Turns out, there is a mayor’s school, or at least a crash course, and Seattle mayor-elect Ed Murray plans to attend. Harvard’s Institute of Politics will hold a three-day session on leadership and policy for more than 20 incoming big-city mayors Wednesday through Friday. “I’m looking forward to visiting the Kennedy School at Harvard to hear from experts…More
Topic: Mayor Mike McGinn
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Elected officials from across the country will converge on Seattle Wednesday for the four-day Congress of Cities, the annual convention for the National League of Cities. Mayor Mike McGinn will address the opening session. No word yet on celebrity mayors — New York Mayor-elect Bill de Blasio or outgoing Newark Mayor (soon to be New Jersey…More
A Seattle Metropolitan Chamber of Commerce political-action committee supporting Ed Murray for Seattle mayor has agreed it violated city and state campaign-disclosure laws when it failed to disclose a $15,000 contribution from Vulcan, according to a proposed settlement agreement after a Seattle Ethics and Elections Commission investigation. The commission will vote Wednesday on a recommendation to…More
State Sen. Ed Murray seemed to echo many themes of neighborhood champion and failed mayoral candidate Peter Steinbrueck at a Saturday breakfast forum hosted by the Seattle Neighborhood Coalition. Murray, who is challenging incumbent Mayor Mike McGinn, pledged to reinvigorate neighborhood planning and the city’s Department of Neighborhoods. He said residents should be more involved with planning for…More
The idea of a $15 minimum wage continues to build momentum in the Seattle area, with Mayor Mike McGinn saying he would support an effort to set the standard even higher.
In an interview with The Associated Press, McGinn said he thought $15 was a “fair starting point” for the minimum wage discussion. He cautioned that the issue was best handled legislatively and that the actual number would be determined by city council members.
“If the council proposed a higher number, I’d support that,” said McGinn, who is seeking re-election next month.
He added later: “I would expect that, if re-elected, we would put together a coalition to figure out how far we could go on the minimum wage.”
McGinn challenger Ed Murray recently announced that he would push for a $15 minimum wage but planned to proceed with a phased-in approach. Washington already has the nation’s highest state minimum wage at $9.19 an hour, while San Francisco is the local jurisdiction with the highest hourly standard at $10.55.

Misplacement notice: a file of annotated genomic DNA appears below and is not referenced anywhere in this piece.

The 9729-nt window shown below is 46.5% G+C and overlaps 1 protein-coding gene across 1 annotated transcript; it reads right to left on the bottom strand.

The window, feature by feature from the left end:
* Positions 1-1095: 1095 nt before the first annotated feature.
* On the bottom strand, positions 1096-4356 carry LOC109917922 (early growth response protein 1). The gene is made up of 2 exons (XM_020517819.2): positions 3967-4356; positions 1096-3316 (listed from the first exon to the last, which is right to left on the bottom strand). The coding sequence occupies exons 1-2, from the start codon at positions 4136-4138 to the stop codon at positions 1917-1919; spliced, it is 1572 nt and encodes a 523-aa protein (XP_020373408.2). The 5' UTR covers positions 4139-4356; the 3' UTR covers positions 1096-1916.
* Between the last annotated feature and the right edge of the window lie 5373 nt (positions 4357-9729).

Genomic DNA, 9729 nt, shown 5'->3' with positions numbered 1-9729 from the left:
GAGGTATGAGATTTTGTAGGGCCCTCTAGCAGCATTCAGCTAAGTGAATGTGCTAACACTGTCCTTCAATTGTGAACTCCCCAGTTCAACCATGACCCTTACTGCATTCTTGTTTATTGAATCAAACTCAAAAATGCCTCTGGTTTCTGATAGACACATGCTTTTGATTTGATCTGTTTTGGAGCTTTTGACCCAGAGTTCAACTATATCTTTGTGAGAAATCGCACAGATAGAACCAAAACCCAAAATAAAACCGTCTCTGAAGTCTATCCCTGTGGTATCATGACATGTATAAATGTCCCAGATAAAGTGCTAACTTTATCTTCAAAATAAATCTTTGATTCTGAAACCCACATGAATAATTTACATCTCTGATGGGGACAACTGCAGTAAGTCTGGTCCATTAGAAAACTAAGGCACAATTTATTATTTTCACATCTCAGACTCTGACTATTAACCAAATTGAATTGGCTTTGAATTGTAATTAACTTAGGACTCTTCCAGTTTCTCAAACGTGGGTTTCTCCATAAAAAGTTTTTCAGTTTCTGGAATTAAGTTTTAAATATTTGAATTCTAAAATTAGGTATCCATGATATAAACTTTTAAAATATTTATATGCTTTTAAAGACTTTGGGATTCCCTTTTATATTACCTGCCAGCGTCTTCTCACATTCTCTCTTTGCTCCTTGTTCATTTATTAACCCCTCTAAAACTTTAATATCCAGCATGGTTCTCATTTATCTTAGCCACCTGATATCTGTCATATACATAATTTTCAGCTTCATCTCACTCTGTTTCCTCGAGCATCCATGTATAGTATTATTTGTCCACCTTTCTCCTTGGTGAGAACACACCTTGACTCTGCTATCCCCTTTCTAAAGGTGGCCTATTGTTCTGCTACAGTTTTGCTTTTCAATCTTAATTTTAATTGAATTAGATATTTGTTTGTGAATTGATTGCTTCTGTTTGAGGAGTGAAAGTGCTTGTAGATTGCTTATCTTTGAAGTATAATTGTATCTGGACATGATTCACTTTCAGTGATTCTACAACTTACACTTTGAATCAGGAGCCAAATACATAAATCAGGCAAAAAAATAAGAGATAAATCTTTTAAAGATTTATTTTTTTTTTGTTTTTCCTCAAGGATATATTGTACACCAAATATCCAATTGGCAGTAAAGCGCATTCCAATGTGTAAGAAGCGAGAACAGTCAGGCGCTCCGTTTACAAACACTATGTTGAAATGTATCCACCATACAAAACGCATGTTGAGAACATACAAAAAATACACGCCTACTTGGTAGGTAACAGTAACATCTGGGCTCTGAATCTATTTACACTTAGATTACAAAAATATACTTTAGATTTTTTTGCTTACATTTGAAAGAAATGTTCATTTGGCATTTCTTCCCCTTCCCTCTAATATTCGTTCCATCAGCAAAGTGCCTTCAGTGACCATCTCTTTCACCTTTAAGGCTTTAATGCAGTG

The federal minimum wage is $7.25 an hour, and advocates have been pressing nationwide to push the number higher. In a small effort in the Seattle suburb of SeaTac, union-backed advocates were successful in getting a ballot measure that would raise the minimum wage to $15 per hour.More
In another measure of the ideological tightness of Seattle’s “me too” mayoral race, state Sen. Ed Murray called a news conference Tuesday to point out he totally agrees with Mayor Mike McGinn on opposition to coal trains rolling through the city.
Seeking to rebut what he called a “whispering campaign” by McGinn forces, Murray said notwithstanding campaign cash he’s received from some pro-coal train businesses, he’s against the trains, which coal opponents say would disrupt traffic and send coal dust spraying into air and water — in addition to abetting global climate change.
It’s an issue that McGinn has elevated to a top-tier priority in his mayoral campaign. Murray has been more muted on the topic; hence Tuesday’s news conference in which he tried to put to rest doubts about where he stands.
“I have been, since the first day I announced in December, opposed to these coal trains, despite the information you might have gotten from — I guess you could call it the office of misinformation — the McGinn campaign,” Murray said at the news conference next to the train tracks on the downtown Seattle waterfront. As if to reinforce his point about the disruption more trains would cause, Murray’s event was interrupted twice by passing trains at the nearby railroad crossing.
Murray’s mayoral campaign has received donations and fundraising aid from some firms and individuals with ties to proposed new coal ports that would ship Rocky Mountain coal to Asia.More
Without mentioning his opponent’s name, Seattle mayoral candidate Sen. Ed Murray contrasted his vision of a progressive city that works together against incumbent Mayor Mike McGinn’s and what Murray called his “politics of division.”
Before an audience of about 100 supporters at the Columbia City Theatre today, Murray outlined his priorities for public safety, transportation and education and said that as mayor he would “embrace opportunity, foster collaboration, provide leadership and reinvigorate our progressive spirit.”